Lest there be any misunderstanding, I am not suggesting that the "regular" state party to an asymmetrical conflict should tolerate terrorist outrages. Underreaction, let alone no reaction, most likely would be interpreted as weakness, perhaps as evidence of successful intimidation. Nonetheless, when dealing with terrorists, a low-key response usually is preferable to heavy-handed action which both dignifies the enemy by signalling a large significance to his misdeeds and risks alienating political opinion. Though the attitudes and policies of most irregularly asymmetric foes will be accessible by carefully crafted threats and bribes, usually there is a hard core among the adversary whose mode of rationality literally will brook no compromise. In those instances, the rejectionists (of any compromise whatsoever) either have to be killed or placed in permanent detention. Ideally, the messy task of dealing with the hardest of hard-core among irregular enemies can be left to their former comrades-in-arms (as happened in Ireland, for example, in the early 1920s).
It will be abundantly clear by this juncture that for our current policy and operational purposes the asymmetrical threats of most interest are understood to be militarily, or even quite non-militarily, irregular in character. Nonetheless, we can conceive of asymmetrical threats very different indeed from menaces posed by irregular forces. Most obviously, the United States has to be ready to cope tactically, operationally, and strategically with the smart and unusual employment of regular armed forces by an enemy. Not all of America's foes, current and future, lack a regular military machine. Tactically, operationally, and strategically adroit belligerents use their regular forces in unexpected ways.
It is not obvious that smart tactics, refined operational artistry, and adroit military strategy warrant the ascription "asymmetric," even though they can manifest themselves in "different" behaviors. Indeed, careful reconsideration of the whole subject area of asymmetric threats, and responses to the same, leads the theorist and the practitioner at least to the working conclusion that good strategy on both sides is what this is all about. Because choices for asymmetric activity merge with common-sense approaches to strategy (e.g., doing what the enemy does not expect, generally practicing the precepts advanced by Sun Tzu), there is virtue in fencing off for distinctive discussion the phenomenon of hugely irregular asymmetric threats. This is not to suggest that asymmetry in conflict is synonymous with belligerency between regular and irregular foes, or between regular and irregular forces (regular security communities can license and employ irregular forces and methods), but that is the core of our current concern. How do asymmetric threats work? To repeat, although we must not equate such threats strictly with terrorism, by and large it is terroristic behavior that is the focus here.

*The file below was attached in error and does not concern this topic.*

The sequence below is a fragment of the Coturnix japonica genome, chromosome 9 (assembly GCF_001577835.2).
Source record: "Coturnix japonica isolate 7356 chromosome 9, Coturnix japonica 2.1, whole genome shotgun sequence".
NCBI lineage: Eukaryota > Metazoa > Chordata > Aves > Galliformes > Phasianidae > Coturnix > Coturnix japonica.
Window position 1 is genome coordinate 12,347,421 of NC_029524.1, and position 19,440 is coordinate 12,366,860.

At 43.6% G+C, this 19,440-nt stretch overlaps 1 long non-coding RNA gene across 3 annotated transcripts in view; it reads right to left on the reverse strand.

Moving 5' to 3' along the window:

. Asymmetric threats work by defeating our strategic imagination.
Every security community is the prisoner of its own strategic expectations. Recall that efforts at strategic deception tend to work when they show enemies what they expect to see. Our historical experience, culture, and geopolitical context, as well as the practical constraints of government (limited information, time, money, flexibility), direct us to prepare for some contingencies, but not others. We prepare against threats that our community agrees consensually merit contingent responses. It may be unjust, certainly strictly inaccurate, to identify failure of imagination as the strategic culprit, when really the problem reduces to knowing how to act in face of the full array of imaginative possibilities. More often than not, the difficulty lies not so much in a failure of imagination--someone will have thought of the threat at issue--but rather in an understandable failure of confidence in imaginative threat identification.
Experience suggests powerfully that the US defense community, with its hundreds of planning staffs, study groups, and respected theorists, has little difficulty imagining dire asymmetric threats (e.g., to the twin towers in New York City, a target previously assaulted unsuccessfully). The problem lies in locating decision rules to filter threats worthy of serious attention from the rest. Even the wealthiest country on Earth cannot afford to invest in protection against all conceivable threats.
. Asymmetric threats work by posing possible menaces so awful and awesome that countries dare not respond, at least not until actual experience provides incontrovertible evidence of the threat.
It is well worth remembering that the asymmetric danger leveled by terrorism can work strategically only with the unwitting cooperation of the victims. If we permit acts of terror to spread fear, despondency, and drive us into a variant of a garrison state, then at best we accept a very high price as the cost of living with this asymmetric foe. At worst, and this is the strategic logic of the terrorist, we find the responses we have initiated to counter terrorism so burdensome that we become discouraged and amenable to effecting a political deal (always assuming, of course, that our asymmetric foe is "dealable," which he may not be). Note that the (Provisional) IRA has bombed and shot its political wing, Sinn Fein, into government in Northern Ireland. While, for the least ambiguous, if in the long term historically ironic, example, Jewish terrorists bombed and shot the state of Israel into existence, as they rendered Britain's mandate over Palestine unsustainably costly.